RealClearWorld presents a special series of original, exclusive blog posts by the boots on the ground in Iraq - Baghdad, Anbar Province and beyond. These bloggers include American Marines, soldiers, support personnel and government administrators. The posts also feature exclusive, on-location photographs of Iraqi lives as seen through the lenses of the bloggers.
These posts are provided exclusively to RealClearWorld by the U.S. Department of State. The views expressed in these posts are the bloggers' own sentiments.
Part Five: Baghdad II
Our ePRT 4 works in southern Baghdad province in a district (Qada) known as Mahmudiyah and includes the sub-districts of Yusifiyah, Lutifiyah, and Al Rasheed as well as Mahmudiyah. After 2003 and until early 2007, the area became known as the triangle of death because of the extreme violence carried out by Sunni and Shia extremists and assorted terrorists and thugs. Until last year, it was rife with kidnappings, murders, bombings, and other mayhem.
What a difference a year makes. Today, the 450,000 inhabitants of the district reside more or less peacefully together. Of course they are concerned about security and stability, but they now have time to think about making a better life for themselves and their families. Our Embedded Provincial Reconstruction Team (ePRT) works with Iraqis and help them to improve governance, foster economic development, provide essential services to the population, and promote the rule of law. We are embedded with the 3rd Brigade Combat Team of the 101st Airborne Division, the Rakkasans, on which we rely for security and other support.
Because of the greatly improved security, our team is able to operate relatively freely throughout the region, or Qada. I won’t kid you. This is still a volatile area. A few months ago, for example, a young female suicide bomber blew herself up near the town of Yousifiyah, killing an Iraqi Army captain and wounding several others. But security is vastly better. This Ramadan, in the past a time of increased insurgent activity, has been noticeably calm.
We have been taking advantage of this increased stability, and are partnering with the Iraqis in providing essential services to the population of the province.
The district will not be able to satisfy all the pent-up demand for basic services anytime soon. But it’s making progress. The government has just finished installing a 9-kilometer pipeline connecting the principal town of Mahmudiyah to a water treatment plant in Al Rasheed that will provide 25% of the district’s water. This was a joint project: the US provided the pipe, and the Iraqis laid it. On power, and water, and sanitation, we are helping the Iraqis develop long-term development plans to address shortages and advising on them on shorter-term, interim solutions, e.g., using smaller diesel- or solar-powered water treatment units. We’ve also brokered agreements with government officials and local sheiks to facilitate the cleaning and rehabilitation of canals for use in agriculture.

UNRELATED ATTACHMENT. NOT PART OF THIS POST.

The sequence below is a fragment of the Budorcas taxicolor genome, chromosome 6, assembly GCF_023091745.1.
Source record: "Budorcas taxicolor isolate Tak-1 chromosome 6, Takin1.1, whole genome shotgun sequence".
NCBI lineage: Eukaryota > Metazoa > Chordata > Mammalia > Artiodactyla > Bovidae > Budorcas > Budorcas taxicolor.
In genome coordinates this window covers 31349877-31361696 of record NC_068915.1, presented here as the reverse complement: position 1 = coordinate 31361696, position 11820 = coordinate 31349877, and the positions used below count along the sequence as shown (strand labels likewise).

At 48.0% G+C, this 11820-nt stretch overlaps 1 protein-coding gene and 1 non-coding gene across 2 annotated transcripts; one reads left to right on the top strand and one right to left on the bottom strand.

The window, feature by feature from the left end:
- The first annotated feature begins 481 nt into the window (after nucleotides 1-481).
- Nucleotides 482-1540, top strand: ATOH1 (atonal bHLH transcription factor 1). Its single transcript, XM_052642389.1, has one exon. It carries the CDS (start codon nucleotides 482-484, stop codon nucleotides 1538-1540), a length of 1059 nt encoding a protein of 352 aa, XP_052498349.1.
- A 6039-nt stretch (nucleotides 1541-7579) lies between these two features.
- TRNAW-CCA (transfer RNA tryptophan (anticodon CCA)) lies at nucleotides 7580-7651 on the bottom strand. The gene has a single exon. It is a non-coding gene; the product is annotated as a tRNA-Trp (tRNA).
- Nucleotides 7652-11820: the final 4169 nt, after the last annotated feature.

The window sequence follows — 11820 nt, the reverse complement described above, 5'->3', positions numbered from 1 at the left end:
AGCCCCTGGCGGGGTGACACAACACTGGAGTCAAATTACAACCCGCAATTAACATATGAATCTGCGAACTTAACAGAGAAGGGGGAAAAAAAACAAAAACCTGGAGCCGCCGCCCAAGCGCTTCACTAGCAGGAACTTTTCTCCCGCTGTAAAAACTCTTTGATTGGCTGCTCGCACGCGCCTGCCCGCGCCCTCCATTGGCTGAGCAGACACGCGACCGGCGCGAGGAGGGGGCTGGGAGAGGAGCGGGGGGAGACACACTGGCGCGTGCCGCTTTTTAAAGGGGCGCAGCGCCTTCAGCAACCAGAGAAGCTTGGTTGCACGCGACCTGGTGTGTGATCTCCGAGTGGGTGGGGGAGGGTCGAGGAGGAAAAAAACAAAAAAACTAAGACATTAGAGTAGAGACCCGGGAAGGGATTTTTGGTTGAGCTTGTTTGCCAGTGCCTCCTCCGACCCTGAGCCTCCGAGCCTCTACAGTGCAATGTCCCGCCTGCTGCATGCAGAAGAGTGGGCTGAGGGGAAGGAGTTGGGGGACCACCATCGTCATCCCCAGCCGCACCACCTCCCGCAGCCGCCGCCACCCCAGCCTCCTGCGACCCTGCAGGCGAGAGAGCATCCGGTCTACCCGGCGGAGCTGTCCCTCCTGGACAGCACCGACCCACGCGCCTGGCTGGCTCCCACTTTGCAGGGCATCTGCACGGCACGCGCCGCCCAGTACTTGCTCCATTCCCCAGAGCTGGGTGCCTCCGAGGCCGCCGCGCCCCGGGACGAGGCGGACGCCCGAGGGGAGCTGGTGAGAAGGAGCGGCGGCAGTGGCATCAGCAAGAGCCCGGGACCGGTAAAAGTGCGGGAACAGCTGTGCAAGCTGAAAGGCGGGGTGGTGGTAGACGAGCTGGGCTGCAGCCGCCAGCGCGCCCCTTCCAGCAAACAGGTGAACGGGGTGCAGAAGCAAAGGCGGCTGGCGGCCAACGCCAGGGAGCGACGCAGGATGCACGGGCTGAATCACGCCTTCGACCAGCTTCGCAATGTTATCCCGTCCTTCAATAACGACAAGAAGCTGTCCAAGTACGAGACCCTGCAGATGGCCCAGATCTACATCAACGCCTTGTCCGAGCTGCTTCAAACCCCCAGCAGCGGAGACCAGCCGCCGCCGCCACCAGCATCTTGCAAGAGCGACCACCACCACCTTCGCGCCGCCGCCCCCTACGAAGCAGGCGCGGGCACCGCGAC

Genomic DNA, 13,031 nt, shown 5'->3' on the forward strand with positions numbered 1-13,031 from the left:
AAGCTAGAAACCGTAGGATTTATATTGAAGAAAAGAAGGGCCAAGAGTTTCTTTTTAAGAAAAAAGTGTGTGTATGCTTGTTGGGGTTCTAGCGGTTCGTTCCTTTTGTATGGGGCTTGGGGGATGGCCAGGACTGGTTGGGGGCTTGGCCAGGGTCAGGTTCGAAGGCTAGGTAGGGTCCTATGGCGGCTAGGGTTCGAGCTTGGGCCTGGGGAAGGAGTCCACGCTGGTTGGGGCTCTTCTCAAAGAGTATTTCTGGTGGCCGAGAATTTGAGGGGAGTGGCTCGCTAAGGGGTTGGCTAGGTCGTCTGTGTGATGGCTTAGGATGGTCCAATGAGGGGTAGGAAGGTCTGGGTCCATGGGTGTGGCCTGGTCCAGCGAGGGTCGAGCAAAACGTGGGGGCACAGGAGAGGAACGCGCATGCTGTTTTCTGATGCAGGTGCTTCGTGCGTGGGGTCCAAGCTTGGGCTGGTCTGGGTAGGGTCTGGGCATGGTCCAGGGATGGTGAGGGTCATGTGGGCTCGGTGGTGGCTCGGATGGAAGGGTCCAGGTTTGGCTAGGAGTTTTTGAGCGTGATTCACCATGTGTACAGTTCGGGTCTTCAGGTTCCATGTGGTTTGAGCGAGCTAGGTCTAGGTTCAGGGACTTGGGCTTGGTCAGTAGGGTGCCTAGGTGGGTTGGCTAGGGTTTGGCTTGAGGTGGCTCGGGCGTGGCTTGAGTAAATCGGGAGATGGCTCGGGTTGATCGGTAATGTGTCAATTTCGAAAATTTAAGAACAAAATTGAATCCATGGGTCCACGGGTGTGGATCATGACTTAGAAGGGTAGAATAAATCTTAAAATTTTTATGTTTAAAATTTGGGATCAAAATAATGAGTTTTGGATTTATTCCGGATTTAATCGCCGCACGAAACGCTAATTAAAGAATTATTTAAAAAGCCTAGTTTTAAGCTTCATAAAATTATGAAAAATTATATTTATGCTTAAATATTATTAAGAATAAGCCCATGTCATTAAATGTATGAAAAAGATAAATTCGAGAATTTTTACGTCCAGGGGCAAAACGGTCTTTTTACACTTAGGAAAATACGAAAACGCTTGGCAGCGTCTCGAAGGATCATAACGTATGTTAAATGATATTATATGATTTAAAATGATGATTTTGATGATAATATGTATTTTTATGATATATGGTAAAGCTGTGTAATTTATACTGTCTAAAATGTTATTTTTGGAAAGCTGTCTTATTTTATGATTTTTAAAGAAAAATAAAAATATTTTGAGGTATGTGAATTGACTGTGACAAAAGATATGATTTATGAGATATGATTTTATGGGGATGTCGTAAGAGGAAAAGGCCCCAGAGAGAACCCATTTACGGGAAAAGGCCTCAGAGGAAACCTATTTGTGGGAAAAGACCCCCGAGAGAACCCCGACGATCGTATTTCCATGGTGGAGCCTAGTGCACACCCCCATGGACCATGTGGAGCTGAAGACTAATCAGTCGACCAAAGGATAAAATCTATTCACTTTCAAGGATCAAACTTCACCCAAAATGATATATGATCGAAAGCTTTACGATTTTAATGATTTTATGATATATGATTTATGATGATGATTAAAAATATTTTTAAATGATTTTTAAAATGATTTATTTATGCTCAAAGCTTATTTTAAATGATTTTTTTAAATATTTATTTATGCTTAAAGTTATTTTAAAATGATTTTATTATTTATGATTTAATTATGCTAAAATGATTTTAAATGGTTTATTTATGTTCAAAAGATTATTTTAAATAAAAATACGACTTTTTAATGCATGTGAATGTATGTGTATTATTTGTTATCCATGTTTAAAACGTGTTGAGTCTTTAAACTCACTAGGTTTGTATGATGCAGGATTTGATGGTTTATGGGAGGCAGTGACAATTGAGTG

Yusifiyah Number 1 Pump Station on Tigris
We’re proud of a project to revive the poultry sector, a critical element of the region’s economy. This is a perfect example of the “day-to-day” projects that don’t make headlines, but make real economic progress in the country. When fully launched, this project should generate thousands of jobs. And it has brought together different tribal and religious factions in a way that only a successful business venture can. Under Saddam, Mahmudiyah district was a big poultry producer, but it was a command-economy style of production. We set about fostering a private, market-based poultry industry. With the Iraqis, we created a poultry association and gave it a jump start. We imported 90,000 eggs that hatched into chicks, rehabilitated 20 poultry houses, used high-protein feed, and sent ePRT experts to work with the farmers to raise the chickens under the right conditions.
Vaccination of day-old chicks
The results have been positive and our support has been limited to providing technical support and advice. The plan is to expand to at least 100 poultry houses and to integrate the industry with a parent farm, hatcheries, a feed mill, and a processing plant. We’re working with the association to find credit and investment and to benefit from agricultural extension services to continue its growth.
Broilers Nearly Ready for Sale
We’ve provided loans and grants to small service businesses and factories in the area and helped to form business associations to foster economic activity. We’ve supported job training programs, particularly those focused on assisting women. Several markets in the district, some of which had been closed for years, are thriving again.
Evening shoppers in the Mahmudiyah market
We’re also working to revive several medium-sized industries in the area, e.g., helping a clothing factory to win supply contracts that have allowed it to grow its work force. Even more exciting, we’ve worked with the National Metallic and Bicycle Factory (NMBC) and a U.S. Task Force to build a special wheelchair for Iraqi children under rigorous specifications. This project could eventually help up to 150,000 Iraqi kids. We’re helping with other contracts for a heavy-duty adult wheelchair (the “Rough Rider”) and skateboards.
Rough Rider Wheelchairs
This is only the beginning. There is so much more that can be done here to promote agriculture and economic activity. We are planning a business expo with the Mahmudiyah Business Council to showcase the district and attract Iraqi and foreign investors. Sure, there are plenty of frustrations and challenges, but this is an exciting time to be working with the Iraqis and watch them continue their amazing progress.
Read the Entire Series at RCW's Rebuilding Iraq Blog